The Nagging Nanny State

[This Thursday Re-Run first ran November 4, 2009.]

There is a movement amongst earnest policy wonks that might be called Nanny State Light. It’s a compromise position between full-on centrally  planned we-know-what’s-best-for-you Toddler Cart Crop - Remi  Jouancontrol and you’re-on-your-own-kid libertarianism.

The idea is that instead of making people do the right thing or hoping that they do what’s best on their own, you give them a little nudge and hint in the right direction. This is, I am told, the topic of a clever and popular book, Nudge, which I haven’t yet gotten around to reading. (But I bought a copy a few weeks ago.  That’s something, isn’t it?)

The latest scheme along these lines to hit the media is in today’s Wall Street Journal. Apparently, all we need to do to get people to save more money is to send them a text message reminding them to save more money.

A new study by a group of economists looking at why people save money found that simply sending out cellphone reminders increased savings balances by 6%.

The study challenges the idea that people don’t have enough self-control to save. Instead, the problem may be that they just aren’t paying attention, said Dartmouth University economics professor Jonathan Zinman, one of the study’s four authors.

"Savings isn’t at the top of their mind," said Mr. Zinman. "Basically all we did was remind them."

Brilliant! So it turns out that all we need to reverse multiple decades of Americans saving less than other countries is systematically nag, I mean "remind" them to save. That’s a relief. I guess we just have a reminder shortage.

I had thought we saved less than other countries for other reasons.  Like because we have a hyper efficient retail system that delivers consumer goods more cheaply than anywhere else and that we don’t have a VAT tax on those goods.  We also have a peculiarly high level of home ownership, which tends to skew the numbers. And, of course, optimistic assumptions about future wealth is ingrained in the national character.

Oh, and one more thing I used to believe. I used to think that saving for retirement was confusing and scary and that most people who spent too much and saved too little did so because they didn’t know any better.  Come to think of it, I still believe this.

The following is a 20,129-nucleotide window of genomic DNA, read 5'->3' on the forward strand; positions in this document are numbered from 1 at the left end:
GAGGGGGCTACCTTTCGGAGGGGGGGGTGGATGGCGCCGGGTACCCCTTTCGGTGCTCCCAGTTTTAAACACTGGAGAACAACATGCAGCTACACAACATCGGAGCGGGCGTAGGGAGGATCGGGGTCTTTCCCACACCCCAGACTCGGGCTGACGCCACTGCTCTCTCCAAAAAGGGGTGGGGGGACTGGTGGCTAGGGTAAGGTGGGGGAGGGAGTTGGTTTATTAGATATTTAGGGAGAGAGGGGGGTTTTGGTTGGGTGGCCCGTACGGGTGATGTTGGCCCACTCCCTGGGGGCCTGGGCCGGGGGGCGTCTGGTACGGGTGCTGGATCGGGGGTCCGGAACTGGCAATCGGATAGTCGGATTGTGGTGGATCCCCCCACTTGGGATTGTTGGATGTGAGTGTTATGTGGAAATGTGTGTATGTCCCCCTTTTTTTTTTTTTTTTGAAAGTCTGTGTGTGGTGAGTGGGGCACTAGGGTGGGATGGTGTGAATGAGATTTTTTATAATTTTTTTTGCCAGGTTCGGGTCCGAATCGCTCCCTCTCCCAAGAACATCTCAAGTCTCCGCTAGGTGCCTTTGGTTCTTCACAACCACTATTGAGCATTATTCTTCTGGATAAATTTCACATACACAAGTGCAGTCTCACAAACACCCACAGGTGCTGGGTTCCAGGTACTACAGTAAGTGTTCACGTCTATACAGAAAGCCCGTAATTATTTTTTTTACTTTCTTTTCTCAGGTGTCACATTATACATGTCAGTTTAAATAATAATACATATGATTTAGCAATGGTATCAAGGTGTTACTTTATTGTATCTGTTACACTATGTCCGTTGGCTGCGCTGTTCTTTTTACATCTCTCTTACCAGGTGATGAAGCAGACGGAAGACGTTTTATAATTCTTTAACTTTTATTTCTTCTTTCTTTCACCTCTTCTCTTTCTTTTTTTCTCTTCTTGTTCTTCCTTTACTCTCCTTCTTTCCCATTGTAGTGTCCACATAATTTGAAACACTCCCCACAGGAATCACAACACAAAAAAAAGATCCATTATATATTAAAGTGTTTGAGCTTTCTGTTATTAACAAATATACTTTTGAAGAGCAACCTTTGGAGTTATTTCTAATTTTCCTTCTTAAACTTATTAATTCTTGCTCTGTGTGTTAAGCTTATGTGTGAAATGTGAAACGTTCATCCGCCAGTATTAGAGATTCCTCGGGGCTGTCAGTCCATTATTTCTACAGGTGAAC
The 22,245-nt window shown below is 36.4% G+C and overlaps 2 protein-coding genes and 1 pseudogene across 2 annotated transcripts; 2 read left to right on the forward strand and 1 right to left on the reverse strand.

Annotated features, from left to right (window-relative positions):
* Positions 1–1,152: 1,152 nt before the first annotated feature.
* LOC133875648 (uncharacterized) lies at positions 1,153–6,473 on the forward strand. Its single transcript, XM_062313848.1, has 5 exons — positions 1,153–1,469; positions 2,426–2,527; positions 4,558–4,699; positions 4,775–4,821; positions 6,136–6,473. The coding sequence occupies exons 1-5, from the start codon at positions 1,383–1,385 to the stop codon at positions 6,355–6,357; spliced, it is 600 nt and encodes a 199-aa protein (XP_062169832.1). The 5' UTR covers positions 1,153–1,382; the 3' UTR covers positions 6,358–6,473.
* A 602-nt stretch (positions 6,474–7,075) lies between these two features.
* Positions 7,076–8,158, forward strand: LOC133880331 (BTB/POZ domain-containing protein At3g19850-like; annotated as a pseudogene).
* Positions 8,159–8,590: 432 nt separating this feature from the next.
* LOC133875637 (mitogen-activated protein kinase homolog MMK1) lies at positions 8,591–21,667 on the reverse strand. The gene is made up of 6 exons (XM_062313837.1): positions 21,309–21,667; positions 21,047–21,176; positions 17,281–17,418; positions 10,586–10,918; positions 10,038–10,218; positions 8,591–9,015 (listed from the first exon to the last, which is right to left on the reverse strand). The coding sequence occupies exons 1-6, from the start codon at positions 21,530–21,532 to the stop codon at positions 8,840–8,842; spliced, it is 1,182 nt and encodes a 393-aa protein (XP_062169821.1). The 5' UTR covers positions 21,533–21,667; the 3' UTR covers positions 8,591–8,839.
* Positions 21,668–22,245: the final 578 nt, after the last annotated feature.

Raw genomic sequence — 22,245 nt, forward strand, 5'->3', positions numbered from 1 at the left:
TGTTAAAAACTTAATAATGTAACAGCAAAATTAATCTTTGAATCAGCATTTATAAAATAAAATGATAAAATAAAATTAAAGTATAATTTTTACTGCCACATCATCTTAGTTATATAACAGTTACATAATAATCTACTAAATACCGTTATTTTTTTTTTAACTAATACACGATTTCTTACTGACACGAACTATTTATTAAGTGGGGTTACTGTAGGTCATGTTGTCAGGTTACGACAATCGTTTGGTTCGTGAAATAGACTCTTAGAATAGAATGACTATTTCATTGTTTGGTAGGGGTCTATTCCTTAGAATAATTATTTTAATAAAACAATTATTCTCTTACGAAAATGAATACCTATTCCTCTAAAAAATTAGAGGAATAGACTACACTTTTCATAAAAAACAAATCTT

The nudge crowd loves to bring up the well documented phenomenon that if you make enrolling rather than not enrolling in a 401k the default for new employees, enrollment will go up.

I think that increasing 401k enrollment is basically a good thing and that this is a good policy, but let’s be honest about what is going on here. There is a group of consumers too ignorant, intimidated, confused, and/or lazy to change their 401k participation status. For their own good, we are rigging the system to get them to fall into the right choice. That’s better than the other way around, but we’re still ignoring the core problem.

Our money lives are very complicated and getting more so. A lot of us don’t really know what we are supposed to be doing. Nor is it easy to find out. Much of the available advice and instruction on money is unhelpful or just plain wrong. Text messages aren’t really much help here.

Nudging people in the right direction is probably, mostly, a good thing. But when it comes to the Personal Finance Problem, we need more than nudges. There are only so many simple topics to nudge on. And we quickly get into the problem of the nudgers not knowing the right answer either.

No, like it or not we have a you’re-on-your-own-kid society and little hints from nanny aren’t going to get us anywhere. What we need is a better way to teach the kids what to do.

[Photo: Remi Jouan]


  • By Mr. West, November 26, 2010 @ 3:46 pm

    Every trade requires someone else to be on the other side … if everyone started saving and investing and got really good at it … then we could not make any money investing, could we? Since the dumb money is now being forced into 401(k) plans they have no or little investment management control over and that have excessive fees … the smart money will opt out of 401(k) savings, pay the additional income tax, and buy stock in money managers.

  • By mc, November 26, 2010 @ 5:42 pm

    The Nagging State was part of WWII culture and persisted well into the 1960s. I’d hate to see it come back.